Administration Promises Tax Payment Relief in Response to Virus

By:
Chris Gaetano
Published Date:
Mar 12, 2020
1280px-U.S._Treasury_Building_and_Albert_Gallatin_Statue

The president, speaking last night, said that the Treasury Department will defer tax payments in response to the coronavirus outbreak. 

"Using emergency authority, I will be instructing the Treasury Department to defer tax payments, without interest or penalties, for certain individuals and businesses negatively impacted," he said in his speech. "This action will provide more than $200 billion of additional liquidity to the economy."

The announcement was short on details, such as whether this also meant that the filing deadline was pushed back or if the deferment applied only to payments; how long the payments would be put off; or who would qualify. However, previous comments made by Treasury Secretary Steven Mnuchin, as well as further clarification by others, indicate that the administration means both a filing and payment deferment, that the delay can be up to six months or a year if the president declares a national emergency, and that the relief would benefit most Americans and small businesses, save for very rich individuals and very large corporations.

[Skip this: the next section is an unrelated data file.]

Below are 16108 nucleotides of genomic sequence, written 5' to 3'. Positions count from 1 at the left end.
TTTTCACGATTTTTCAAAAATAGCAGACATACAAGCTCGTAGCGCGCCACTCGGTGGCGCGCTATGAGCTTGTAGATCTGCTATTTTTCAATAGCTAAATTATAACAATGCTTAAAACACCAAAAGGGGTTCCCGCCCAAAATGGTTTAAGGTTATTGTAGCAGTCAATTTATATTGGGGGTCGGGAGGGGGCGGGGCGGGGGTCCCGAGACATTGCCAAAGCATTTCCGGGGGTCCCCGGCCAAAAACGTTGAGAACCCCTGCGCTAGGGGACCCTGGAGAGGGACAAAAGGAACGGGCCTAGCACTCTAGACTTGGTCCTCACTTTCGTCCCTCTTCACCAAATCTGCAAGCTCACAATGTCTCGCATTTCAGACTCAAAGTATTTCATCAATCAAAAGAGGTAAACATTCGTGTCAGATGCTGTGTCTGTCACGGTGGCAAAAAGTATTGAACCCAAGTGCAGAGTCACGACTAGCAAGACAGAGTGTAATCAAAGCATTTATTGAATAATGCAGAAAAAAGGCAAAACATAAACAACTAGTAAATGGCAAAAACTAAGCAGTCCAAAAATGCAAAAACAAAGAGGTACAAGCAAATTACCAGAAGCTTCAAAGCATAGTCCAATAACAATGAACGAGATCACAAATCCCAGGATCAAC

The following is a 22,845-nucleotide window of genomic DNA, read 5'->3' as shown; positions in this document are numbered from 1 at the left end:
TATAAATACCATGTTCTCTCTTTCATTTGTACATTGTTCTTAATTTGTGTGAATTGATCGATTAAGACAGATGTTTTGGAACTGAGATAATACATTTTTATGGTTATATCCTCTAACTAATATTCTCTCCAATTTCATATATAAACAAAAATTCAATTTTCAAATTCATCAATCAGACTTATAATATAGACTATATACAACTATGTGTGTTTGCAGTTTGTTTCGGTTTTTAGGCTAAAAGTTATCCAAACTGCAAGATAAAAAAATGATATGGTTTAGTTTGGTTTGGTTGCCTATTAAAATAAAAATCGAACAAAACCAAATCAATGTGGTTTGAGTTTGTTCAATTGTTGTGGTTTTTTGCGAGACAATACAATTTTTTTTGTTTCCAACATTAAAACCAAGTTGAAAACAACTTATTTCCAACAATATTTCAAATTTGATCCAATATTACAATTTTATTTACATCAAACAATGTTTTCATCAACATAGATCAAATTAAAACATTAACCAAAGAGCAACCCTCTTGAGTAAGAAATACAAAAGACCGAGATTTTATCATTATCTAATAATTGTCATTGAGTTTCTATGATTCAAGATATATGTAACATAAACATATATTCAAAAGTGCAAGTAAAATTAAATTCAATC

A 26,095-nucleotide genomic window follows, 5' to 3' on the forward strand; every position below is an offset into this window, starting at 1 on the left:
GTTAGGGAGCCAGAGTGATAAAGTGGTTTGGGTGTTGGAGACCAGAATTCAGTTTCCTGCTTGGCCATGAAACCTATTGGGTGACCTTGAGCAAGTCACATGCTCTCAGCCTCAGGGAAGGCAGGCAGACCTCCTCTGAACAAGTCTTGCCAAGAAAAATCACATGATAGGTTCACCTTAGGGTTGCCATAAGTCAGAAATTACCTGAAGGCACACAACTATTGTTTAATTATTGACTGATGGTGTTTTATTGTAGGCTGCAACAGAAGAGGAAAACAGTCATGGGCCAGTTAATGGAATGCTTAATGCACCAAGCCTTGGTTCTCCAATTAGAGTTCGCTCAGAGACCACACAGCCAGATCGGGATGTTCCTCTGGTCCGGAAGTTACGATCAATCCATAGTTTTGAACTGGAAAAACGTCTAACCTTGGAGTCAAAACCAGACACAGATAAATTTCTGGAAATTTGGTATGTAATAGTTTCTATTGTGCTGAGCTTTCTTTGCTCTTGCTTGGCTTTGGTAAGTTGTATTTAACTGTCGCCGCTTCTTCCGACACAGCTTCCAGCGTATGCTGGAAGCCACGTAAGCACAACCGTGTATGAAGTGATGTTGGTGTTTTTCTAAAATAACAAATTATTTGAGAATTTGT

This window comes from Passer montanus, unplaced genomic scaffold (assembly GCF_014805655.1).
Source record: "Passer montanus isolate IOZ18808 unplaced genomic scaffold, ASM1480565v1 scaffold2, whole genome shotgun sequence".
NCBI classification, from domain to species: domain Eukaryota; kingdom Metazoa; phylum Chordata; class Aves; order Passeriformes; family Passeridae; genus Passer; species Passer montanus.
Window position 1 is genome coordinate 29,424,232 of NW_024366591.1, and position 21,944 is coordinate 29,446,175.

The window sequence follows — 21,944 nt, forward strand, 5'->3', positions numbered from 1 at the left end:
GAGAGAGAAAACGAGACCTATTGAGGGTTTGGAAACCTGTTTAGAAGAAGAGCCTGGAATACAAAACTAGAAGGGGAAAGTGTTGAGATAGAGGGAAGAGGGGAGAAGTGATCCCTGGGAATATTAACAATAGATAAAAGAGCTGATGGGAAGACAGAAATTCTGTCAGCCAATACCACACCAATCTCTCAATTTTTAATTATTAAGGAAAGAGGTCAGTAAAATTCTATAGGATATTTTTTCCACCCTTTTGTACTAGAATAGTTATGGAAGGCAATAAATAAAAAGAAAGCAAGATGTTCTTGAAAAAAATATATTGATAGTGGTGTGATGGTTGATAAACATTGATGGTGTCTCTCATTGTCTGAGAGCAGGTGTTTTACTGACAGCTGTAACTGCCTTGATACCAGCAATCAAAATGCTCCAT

Beyond the tax relief, the administration also promised that the Small Business Administration would provide low-interest loans for businesses affected by the outbreak. He also reiterated his previous calls for Congress to pass a payroll tax cut to provide further relief. 

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